embellished fabric book-project4-treasures from the attic

This is just a little fantasy from my lace stash. I seemed to have accumulated a quite a lot of bits of old lace from various places, some from antique shops, some from my kind friend who was trying to reduce her stash! I need to do a large project to "deal" with all that lace.

Saturday, 17 April 2010

morning walk

We went for an early morning walk in the woods today and picked some wild garlic to cook with our roast chicken tomorrow (tip from my daughter).

I have finished stitching the embroidered panel for the "Infinity" cushion and I look forward to making up the cushion. But it is too beautiful outside today, it is not a day for staying in.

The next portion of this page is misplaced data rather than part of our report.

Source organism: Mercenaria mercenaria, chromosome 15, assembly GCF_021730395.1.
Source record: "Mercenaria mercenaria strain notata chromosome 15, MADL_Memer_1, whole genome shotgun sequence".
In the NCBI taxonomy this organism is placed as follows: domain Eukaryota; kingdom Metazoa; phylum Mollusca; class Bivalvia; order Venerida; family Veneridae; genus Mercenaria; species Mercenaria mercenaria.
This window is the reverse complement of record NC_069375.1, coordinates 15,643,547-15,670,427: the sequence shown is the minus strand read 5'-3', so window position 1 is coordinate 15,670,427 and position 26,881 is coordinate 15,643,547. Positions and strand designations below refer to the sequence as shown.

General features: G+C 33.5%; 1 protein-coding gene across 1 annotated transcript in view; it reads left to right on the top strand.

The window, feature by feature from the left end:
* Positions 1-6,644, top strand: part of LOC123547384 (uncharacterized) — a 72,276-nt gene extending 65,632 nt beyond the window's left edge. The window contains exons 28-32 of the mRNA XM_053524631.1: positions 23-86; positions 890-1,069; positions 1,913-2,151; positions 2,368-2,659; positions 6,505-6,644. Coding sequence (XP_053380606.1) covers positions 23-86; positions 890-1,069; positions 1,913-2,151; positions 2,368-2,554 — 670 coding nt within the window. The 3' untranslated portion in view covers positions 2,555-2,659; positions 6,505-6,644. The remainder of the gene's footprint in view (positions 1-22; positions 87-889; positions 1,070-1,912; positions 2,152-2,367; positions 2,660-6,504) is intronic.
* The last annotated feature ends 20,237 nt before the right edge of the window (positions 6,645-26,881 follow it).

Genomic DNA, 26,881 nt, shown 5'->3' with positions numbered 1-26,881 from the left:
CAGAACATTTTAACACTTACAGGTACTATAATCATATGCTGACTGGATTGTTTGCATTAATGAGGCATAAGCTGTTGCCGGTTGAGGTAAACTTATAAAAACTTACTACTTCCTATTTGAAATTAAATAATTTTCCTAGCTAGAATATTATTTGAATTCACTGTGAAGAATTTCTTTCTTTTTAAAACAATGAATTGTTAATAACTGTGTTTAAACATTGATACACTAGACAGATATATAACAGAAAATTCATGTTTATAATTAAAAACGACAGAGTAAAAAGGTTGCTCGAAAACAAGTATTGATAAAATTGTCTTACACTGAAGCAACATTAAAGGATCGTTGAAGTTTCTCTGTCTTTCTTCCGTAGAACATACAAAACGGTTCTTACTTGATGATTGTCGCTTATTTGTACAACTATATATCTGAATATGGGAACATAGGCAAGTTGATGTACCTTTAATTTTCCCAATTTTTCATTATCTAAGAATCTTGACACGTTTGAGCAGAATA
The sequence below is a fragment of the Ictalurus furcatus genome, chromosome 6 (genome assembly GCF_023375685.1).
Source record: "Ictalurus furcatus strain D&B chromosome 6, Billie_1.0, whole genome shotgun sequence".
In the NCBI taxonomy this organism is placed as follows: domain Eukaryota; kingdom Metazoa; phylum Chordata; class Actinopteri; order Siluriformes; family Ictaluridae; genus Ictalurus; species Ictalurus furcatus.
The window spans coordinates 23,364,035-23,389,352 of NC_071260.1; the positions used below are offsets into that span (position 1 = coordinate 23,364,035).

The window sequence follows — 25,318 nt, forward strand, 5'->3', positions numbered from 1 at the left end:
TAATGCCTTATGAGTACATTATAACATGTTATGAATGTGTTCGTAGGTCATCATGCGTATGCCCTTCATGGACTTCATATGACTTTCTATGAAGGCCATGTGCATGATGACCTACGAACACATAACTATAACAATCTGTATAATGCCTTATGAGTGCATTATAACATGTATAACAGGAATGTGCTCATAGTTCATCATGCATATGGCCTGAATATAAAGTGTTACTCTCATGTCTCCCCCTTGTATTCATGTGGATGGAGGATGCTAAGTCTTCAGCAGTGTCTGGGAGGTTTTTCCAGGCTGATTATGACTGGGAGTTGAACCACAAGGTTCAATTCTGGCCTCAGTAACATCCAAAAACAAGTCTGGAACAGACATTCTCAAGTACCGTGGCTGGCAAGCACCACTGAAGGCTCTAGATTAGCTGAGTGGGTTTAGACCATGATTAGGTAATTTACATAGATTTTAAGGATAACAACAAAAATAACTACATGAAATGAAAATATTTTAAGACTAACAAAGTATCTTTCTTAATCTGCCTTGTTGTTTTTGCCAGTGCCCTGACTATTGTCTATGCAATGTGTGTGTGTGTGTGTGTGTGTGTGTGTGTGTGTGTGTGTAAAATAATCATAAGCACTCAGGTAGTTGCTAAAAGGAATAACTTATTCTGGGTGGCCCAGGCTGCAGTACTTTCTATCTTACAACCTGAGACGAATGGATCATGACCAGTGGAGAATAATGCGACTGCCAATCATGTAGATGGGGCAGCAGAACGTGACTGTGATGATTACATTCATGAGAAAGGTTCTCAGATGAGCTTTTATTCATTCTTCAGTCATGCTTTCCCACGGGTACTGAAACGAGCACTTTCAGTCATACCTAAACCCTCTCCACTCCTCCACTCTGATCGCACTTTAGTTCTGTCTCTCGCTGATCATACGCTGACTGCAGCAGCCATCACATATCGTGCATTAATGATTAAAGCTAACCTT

Friday, 9 April 2010

stitching in the garden

What a beautiful weather we are having!
I spent the whole afternoon stitching in the garden, first time this year, what a joy! I didn't go in until 6 o'clock, we would be lucky to get days like this in the summer.
I started a new quilt, one of Natalie Lymer designs. It includes a lot of embroidery, so it was nice to be able to take it outside.

Sunday, 4 April 2010

Easter decorations

embellished fabric book-project3-box of chocolates

Another page for my fabric book. I got inspired by a birthday card I saw in a shop and wanted to have a go at reproducing it in some form of stitchery.
Perhaps it's the time to start working on a cover for my book. I have a peace of nice green silk I want to use for it, I just have to think about the design. Small detail!?